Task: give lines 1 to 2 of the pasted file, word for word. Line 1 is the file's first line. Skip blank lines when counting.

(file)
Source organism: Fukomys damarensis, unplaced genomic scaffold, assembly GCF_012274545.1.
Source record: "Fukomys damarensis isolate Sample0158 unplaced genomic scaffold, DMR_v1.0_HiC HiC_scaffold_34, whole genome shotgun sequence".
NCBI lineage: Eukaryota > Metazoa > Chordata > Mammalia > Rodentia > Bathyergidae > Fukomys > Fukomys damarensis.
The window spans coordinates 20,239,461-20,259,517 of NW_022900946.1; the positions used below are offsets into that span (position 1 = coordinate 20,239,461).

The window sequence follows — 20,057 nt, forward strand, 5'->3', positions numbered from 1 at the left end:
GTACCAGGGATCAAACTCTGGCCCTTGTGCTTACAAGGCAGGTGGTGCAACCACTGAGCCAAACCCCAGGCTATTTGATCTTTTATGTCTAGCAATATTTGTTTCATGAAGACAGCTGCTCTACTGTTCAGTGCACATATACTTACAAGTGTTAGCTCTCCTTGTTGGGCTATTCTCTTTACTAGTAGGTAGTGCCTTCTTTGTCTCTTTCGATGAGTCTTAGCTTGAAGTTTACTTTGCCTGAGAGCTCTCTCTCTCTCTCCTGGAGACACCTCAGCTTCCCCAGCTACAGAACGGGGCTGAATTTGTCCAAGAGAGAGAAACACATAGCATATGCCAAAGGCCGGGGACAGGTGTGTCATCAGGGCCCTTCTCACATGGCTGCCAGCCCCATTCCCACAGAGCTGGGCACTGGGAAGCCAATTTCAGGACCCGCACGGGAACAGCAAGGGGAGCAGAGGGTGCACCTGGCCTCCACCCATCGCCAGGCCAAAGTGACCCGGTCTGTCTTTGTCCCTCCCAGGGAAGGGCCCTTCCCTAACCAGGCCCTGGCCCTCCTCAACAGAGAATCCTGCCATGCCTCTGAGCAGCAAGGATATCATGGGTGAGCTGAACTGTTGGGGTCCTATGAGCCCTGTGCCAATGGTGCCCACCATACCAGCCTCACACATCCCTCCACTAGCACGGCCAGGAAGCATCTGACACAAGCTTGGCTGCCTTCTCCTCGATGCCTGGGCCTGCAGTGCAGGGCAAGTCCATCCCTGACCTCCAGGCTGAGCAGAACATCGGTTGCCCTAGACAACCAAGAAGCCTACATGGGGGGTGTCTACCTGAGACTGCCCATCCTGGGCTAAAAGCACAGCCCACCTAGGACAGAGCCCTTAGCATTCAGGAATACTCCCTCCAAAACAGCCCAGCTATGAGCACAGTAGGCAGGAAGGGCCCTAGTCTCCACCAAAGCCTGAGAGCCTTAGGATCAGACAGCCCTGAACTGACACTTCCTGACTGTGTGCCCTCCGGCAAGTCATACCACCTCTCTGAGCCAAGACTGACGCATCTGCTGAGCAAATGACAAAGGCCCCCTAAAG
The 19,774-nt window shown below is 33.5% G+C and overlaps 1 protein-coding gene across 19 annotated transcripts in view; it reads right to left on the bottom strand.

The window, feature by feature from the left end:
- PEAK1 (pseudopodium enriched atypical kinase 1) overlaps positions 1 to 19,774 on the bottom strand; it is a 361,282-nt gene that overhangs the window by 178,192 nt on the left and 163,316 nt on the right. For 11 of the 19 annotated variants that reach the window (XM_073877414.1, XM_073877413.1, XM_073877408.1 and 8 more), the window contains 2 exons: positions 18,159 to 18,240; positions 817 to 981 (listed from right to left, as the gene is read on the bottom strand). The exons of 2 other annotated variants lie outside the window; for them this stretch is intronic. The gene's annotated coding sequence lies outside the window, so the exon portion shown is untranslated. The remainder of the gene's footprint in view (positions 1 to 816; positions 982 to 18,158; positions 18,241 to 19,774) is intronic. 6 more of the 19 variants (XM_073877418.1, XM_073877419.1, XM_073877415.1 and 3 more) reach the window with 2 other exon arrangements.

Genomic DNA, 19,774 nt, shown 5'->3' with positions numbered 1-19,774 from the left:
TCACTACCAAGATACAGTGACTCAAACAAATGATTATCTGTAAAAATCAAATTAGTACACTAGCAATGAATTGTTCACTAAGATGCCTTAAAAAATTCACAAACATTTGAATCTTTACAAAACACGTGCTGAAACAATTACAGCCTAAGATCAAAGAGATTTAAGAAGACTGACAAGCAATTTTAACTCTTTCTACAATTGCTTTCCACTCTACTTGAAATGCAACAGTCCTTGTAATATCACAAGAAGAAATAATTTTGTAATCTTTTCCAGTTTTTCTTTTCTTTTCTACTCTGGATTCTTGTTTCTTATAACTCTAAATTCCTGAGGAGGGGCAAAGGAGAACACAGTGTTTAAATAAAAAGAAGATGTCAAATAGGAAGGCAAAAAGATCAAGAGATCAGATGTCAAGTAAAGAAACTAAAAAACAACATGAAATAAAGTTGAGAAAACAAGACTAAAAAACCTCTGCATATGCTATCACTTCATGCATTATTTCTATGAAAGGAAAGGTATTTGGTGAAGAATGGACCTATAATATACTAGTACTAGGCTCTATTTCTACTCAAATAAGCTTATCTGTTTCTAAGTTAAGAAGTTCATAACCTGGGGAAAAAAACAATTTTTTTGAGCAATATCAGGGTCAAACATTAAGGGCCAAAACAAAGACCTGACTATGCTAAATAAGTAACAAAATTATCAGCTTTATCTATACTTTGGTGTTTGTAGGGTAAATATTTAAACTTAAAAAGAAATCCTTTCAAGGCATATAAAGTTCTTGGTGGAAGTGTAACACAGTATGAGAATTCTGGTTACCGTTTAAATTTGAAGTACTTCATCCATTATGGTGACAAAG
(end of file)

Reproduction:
Source organism: Fukomys damarensis, unplaced genomic scaffold, assembly GCF_012274545.1.
Source record: "Fukomys damarensis isolate Sample0158 unplaced genomic scaffold, DMR_v1.0_HiC HiC_scaffold_34, whole genome shotgun sequence".